The light that dripped through the Venetian blinds was so inviting that the doctor, waking up, wanted to lick it like caramel syrup.

He slid away from the sheets, lowered his naked feet onto the rug and put on a flannel bathrobe with the idea of following this light out the door. Marlene was still asleep, face downward. Her broad shoulders had slipped past the lime-colored sheets.

He overcame the urge to study her asleep, knowing from past experience this would lead him to melancholy thoughts.

In the front hall, by the umbrella stand, the sunlight had made a sailboat out of a triangle and three parallel lines on the brown cork tiles.

Werner Hartmann stepped outside and heard the birds, the buds, a truck laboring uphill, gnashing its gears. All was blissful across the United States. Good day. Then he remembered the chamber music gathering that night, and felt a contraction, a pinch at the heart.

It was all because Geary, their violinist, had phoned the day before to say he couldn’t make it. He had to pick up his wife’s brother at the airport. Werner was upset; he had been looking forward to playing the Brahms piece and thought Geary was taking the group too casually. Either they would have to postpone the evening or else play trios. Then Annette, his oldest daughter, volunteered. Werner didn’t know if she could handle it. She was only thirteen, a willing but not noticeably gifted musician. Furthermore, she had the habit of sticking her tongue out when she played. Her violin teacher had warned her he would not allow her to be in the music school recital unless she cured herself of this ridiculous habit.

Well, this would be a good experience for Annette. He phoned the others for their opinion and they thought it was a wonderful solution.

So today Annette was going to have her debut.




“Pick me up!”

Terry scooted over to her father as soon as she saw him in the garden. Annette, who had been playing a game of tether ball with her younger sister, followed chastely behind, her chinked eyes frowning from sunshine as she waited beneath the rope-swing and the dogwood tree.

“Pick me up!” demanded Terry.

“There goes my gardening,” said Hartmann. He was more amused than put out. His chest hairs tickled Terry as he lifted her with his bony arms. She got right up close to his face to see it as if for the first time: the crusty brown pores, flabby lips and crag of a nose with its nostril hairs at the entrance of the cave, and the omniscient eyes, alien, watery blue, that looked into hers from a distance that could never be crossed. “Hee-hee,” she laughed apprehensively.

Higher she rose, and now it was perfect. She giggled and her cheeks bloomed. “Once … twice … thrice!” he pretended to drop her, and let her gently down.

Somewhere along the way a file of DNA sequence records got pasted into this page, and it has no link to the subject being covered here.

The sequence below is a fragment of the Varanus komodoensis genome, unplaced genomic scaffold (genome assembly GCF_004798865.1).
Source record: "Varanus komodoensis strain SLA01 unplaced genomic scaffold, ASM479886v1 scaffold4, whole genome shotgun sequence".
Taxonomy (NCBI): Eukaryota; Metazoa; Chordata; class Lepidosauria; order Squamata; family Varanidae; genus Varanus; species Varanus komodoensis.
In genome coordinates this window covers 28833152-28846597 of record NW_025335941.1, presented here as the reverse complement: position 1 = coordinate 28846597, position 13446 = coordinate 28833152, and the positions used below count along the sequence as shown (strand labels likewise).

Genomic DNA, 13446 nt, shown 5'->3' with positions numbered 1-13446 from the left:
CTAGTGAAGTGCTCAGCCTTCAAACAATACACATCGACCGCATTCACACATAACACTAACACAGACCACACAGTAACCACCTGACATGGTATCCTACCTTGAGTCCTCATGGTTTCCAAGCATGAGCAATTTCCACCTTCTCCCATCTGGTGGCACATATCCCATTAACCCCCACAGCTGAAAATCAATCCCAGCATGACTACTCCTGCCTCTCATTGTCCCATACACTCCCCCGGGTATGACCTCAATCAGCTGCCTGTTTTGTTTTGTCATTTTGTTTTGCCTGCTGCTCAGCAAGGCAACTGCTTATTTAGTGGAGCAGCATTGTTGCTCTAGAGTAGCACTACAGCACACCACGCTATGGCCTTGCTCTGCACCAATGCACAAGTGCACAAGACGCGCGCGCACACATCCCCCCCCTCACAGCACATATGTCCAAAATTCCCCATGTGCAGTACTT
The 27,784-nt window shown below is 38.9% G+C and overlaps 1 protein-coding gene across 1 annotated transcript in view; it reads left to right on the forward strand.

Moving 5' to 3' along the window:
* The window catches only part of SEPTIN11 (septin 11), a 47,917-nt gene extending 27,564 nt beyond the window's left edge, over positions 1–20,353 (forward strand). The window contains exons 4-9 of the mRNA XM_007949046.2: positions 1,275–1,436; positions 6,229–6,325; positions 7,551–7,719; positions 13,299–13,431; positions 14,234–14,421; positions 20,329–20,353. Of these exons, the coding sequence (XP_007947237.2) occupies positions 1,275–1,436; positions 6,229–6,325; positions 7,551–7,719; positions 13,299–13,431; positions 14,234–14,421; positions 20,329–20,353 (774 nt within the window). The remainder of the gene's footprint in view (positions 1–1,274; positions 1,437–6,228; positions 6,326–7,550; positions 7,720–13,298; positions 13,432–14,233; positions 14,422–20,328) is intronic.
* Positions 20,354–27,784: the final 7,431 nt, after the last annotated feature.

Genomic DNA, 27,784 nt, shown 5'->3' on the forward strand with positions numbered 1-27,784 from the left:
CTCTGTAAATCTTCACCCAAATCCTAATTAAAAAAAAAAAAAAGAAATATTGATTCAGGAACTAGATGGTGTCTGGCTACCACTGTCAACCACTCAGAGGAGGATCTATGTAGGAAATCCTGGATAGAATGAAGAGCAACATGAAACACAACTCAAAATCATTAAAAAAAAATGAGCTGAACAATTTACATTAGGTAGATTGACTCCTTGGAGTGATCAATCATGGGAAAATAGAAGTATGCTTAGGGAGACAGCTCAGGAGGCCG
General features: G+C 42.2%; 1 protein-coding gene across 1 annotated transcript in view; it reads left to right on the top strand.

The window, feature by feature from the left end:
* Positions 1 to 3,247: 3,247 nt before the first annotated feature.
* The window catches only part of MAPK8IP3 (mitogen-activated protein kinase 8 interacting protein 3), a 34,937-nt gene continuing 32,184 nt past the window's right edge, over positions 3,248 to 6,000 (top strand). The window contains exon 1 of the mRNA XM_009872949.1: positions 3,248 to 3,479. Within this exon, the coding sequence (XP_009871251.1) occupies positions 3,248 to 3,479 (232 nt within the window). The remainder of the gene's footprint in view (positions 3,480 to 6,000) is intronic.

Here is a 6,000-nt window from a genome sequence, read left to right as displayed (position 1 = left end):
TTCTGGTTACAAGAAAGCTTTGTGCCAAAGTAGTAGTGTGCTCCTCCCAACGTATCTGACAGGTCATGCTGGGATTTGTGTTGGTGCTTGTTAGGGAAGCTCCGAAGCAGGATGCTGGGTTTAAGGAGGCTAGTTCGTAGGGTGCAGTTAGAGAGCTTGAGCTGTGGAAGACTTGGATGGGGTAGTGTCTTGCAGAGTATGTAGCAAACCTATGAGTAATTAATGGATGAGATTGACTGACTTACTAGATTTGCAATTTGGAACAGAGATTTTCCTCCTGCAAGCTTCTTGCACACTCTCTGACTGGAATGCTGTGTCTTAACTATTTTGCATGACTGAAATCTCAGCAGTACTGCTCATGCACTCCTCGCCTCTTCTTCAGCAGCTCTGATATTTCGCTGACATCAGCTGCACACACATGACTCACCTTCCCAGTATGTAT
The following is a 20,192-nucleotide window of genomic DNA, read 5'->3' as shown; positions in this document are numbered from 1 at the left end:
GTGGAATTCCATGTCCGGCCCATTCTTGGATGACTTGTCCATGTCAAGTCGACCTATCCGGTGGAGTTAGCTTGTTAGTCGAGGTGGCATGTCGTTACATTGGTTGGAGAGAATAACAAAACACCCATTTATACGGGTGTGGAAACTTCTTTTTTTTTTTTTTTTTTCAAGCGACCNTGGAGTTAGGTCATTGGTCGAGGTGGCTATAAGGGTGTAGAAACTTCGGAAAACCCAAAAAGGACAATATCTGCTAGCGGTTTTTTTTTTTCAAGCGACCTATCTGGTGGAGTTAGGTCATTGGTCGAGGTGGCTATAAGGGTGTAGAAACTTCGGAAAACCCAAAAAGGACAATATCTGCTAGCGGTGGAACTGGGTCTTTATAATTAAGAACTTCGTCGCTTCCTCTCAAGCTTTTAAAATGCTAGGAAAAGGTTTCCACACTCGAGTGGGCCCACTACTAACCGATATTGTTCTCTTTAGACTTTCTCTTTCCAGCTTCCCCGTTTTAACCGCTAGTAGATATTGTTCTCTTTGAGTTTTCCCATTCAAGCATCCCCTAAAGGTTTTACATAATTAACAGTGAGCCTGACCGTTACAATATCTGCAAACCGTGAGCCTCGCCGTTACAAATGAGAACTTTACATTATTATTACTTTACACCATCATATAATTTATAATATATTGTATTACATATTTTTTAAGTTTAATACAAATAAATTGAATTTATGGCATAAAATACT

“Again. This time a piggyback ride.”

From her kitchen window Marlene Hartmann laughed to herself at Terry’s directness. Pick me up! She knew just what she wanted, that girl. Heaven for her would be to swing in Daddy’s arms forever. But see how Annette hung back, already with that adult’s look of missing out. Maybe she thought she was getting too old for Daddy’s pickmeups.

Werner had a tightening sensation and immediately straightened his shoulders for Terry to slide down.

“That’s enough,” he grumbled.

Terry pulled a long face.

“No more now, no more.”

“Why don’t you give Annette a turn?” Marlene called from the back door. “I think she wants a piggy ride too!”

The girls were stunned that their mother had been “spying” on them. Hearing her tensely gay accent Annette made a sarcastic face. In fact she was glad someone had noticed her hovering and hovering, with her arms folded across her chest like a crushed bird.

“Well come here Annie! Soon you’ll be too heavy for me. One two three four Alley Oop!”

Annette closed her eyes and went limp. She thought she smelled the white dogwood blossoms growing on the higher branches.


“Come on, let’s finish the tether ball game, Terry. I’m winning 18-7.”

“Okay, but one more pickmeup.” Terry ran to her father’s knees and hugged them.

“Kids, let your father have some peace. I’m sure he doesn’t want you in his hair all Sunday.”

“We were going, mother,” Annette said.

“Well I should say so. Gosh, what a tone of voice!” Mrs. Hartmann said.

Her husband waved to her. He looked so charming in his new goatee. She fancied him as a German courtier: distinguished, cultured, handsome to the ladies, a shade of melancholy. She remembered his face when it had been suffering but now that vulnerability was losing ground to the warm fatherly fuzz of his beard, and a good thing too; perhaps she could relax and stop worrying about his discontent—begin to think of her own satisfaction more.

 “Breakfast is in five minutes, okay?” Marlene called out.

 “Très bien.”